##
Acceleration of Solar Wind Ions by Nearby Interplanetary
Shocks: Comparison
of Monte Carlo Simulations with Ulysses Observations

Baring, Matthew G.; Ogilvie, Keith W.; Ellison, Donald C.;
Forsyth, Robert J.
*Published in:*
ApJ, 476, 889

### Abstract

Various theoretical techniques have been devised to determine distribution
functions of particles
accelerated by the first-order Fermi mechanism at collisionless astrophysical
shocks. The most stringent
test of these models as descriptors of the phenomenon of diffusive acceleration
is a comparison of the
theoretical predictions with observational data on particle populations. Such
comparisons have yielded
good agreement between observations at the quasi-parallel portion of the Earth's
bow shock and three
theoretical approaches, namely, Monte Carlo kinetic simulations, hybrid plasma
simulations, and
numerical solution of the diffusion-convection equation. Testing of the Monte
Carlo method is extended
in this paper to the realm of oblique interplanetary shocks: here observations
of proton and He2+
distributions made by the SWICS ion mass spectrometer on Ulysses at nearby
interplanetary shocks (less
than about 3 AU distant from the Sun) are compared with test-particle Monte
Carlo simulation
predictions of accelerated populations. The plasma parameters used in the
simulation are obtained from
measurements of solar wind particles and the magnetic field upstream of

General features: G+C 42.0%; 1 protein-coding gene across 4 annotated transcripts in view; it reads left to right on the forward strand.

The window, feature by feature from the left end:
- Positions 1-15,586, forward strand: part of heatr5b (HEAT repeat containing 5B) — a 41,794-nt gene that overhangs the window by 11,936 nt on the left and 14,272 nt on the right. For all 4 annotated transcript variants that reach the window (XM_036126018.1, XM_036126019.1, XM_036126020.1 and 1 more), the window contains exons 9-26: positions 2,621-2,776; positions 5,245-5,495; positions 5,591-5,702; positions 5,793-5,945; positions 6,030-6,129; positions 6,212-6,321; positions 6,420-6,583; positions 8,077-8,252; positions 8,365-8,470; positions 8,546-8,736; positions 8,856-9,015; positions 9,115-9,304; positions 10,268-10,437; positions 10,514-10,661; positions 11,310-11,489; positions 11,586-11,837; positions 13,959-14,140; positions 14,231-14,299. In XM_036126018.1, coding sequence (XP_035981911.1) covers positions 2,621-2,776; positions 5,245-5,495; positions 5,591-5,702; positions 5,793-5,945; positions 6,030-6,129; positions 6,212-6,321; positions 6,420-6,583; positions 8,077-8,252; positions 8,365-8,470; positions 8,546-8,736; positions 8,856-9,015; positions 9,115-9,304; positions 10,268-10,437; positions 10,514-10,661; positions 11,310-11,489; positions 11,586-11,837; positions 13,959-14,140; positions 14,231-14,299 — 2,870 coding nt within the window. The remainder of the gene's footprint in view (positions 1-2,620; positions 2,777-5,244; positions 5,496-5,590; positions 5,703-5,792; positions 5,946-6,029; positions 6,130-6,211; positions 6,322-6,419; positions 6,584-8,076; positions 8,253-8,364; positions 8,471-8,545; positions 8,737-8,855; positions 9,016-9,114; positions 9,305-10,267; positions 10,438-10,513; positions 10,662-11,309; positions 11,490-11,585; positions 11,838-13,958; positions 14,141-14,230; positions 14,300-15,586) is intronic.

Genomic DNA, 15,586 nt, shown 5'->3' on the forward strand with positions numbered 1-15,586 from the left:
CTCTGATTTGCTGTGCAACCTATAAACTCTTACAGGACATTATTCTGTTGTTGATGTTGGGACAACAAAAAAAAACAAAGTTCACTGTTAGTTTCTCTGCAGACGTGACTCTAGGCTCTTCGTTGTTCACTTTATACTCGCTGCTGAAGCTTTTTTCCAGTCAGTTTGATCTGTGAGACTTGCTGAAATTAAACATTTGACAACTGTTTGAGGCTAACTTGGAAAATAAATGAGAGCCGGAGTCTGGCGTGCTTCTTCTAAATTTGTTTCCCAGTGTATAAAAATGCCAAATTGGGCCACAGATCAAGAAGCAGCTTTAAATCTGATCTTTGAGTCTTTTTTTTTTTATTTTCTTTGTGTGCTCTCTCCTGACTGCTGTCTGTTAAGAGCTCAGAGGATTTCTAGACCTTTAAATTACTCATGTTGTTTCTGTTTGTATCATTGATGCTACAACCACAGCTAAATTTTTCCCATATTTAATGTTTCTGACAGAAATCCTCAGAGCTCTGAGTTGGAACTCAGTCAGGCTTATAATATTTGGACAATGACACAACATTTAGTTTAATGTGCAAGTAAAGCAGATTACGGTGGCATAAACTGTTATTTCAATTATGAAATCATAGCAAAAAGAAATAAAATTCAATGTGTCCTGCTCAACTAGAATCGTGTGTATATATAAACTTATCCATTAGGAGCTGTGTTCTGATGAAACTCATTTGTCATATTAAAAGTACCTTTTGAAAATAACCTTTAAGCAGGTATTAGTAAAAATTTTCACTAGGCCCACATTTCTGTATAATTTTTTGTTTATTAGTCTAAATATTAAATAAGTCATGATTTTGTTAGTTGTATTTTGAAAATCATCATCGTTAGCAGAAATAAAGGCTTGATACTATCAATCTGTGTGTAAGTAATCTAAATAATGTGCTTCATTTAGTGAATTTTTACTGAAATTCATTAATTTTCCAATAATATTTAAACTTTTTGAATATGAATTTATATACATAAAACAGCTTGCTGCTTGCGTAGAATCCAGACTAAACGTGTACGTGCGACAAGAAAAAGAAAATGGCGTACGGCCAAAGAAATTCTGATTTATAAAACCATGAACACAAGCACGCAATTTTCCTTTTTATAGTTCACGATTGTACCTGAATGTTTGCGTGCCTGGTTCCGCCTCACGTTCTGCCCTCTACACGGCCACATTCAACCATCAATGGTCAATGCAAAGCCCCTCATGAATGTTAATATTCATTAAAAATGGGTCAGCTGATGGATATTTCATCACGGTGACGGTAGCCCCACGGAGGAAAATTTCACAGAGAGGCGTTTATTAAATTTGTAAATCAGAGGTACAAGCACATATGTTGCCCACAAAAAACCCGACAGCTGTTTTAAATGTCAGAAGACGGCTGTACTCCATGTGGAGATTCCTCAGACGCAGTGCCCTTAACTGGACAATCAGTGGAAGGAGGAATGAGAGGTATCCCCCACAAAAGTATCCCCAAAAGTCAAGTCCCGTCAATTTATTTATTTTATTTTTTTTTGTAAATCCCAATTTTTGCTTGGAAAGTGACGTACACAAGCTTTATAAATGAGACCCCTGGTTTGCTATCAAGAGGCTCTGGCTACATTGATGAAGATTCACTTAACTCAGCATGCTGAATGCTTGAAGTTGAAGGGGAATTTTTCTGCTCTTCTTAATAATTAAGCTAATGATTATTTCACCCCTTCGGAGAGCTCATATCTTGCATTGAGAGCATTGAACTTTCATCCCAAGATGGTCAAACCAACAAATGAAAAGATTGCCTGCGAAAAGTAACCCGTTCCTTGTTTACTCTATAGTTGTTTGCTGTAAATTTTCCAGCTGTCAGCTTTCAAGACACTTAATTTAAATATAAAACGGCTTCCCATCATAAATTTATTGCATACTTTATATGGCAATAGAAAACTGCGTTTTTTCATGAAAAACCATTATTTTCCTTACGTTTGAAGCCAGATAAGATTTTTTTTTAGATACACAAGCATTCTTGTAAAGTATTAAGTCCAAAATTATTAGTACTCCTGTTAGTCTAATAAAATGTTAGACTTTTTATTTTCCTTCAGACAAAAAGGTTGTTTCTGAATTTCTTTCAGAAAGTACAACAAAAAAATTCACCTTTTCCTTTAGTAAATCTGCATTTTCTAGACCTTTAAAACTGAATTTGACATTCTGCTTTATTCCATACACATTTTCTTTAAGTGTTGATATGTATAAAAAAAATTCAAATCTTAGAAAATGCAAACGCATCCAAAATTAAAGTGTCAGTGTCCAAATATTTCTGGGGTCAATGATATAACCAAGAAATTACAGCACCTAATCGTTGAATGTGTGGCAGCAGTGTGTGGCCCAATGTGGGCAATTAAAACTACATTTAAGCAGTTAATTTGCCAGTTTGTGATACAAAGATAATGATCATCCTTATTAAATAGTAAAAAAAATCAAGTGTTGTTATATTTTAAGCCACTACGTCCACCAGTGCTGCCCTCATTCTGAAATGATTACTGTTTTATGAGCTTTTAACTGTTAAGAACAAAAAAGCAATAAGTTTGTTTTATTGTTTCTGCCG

individual shocks; pickup ions
are omitted from the simulations, since they appear, for the most part, at
greater heliospheric distances.
Good agreement between downstream spectral measurements and the simulation
predictions are obtained
for two shocks by allowing the parameter lambda /rg, the ratio of the mean-free
scattering length to the
ionic gyroradius, to vary in an optimization of the fit to the data; generally
lambda /rg <~ 5, corresponding
to the case of strong scattering. Simultaneous H+ and He2+ data, presented only
for the 1991 April 7 shock
event, indicate that the acceleration process is roughly independent of the mass
or charge of the species.
This naturally arises if all particles interact elastically with a massive
background, as occurs in
collisionless "scattering" off a background magnetic field, and is a patent
property of the Monte Carlo
technique, since it assumes elastic and quasi-isotropic scattering of particles
in the local plasma frame.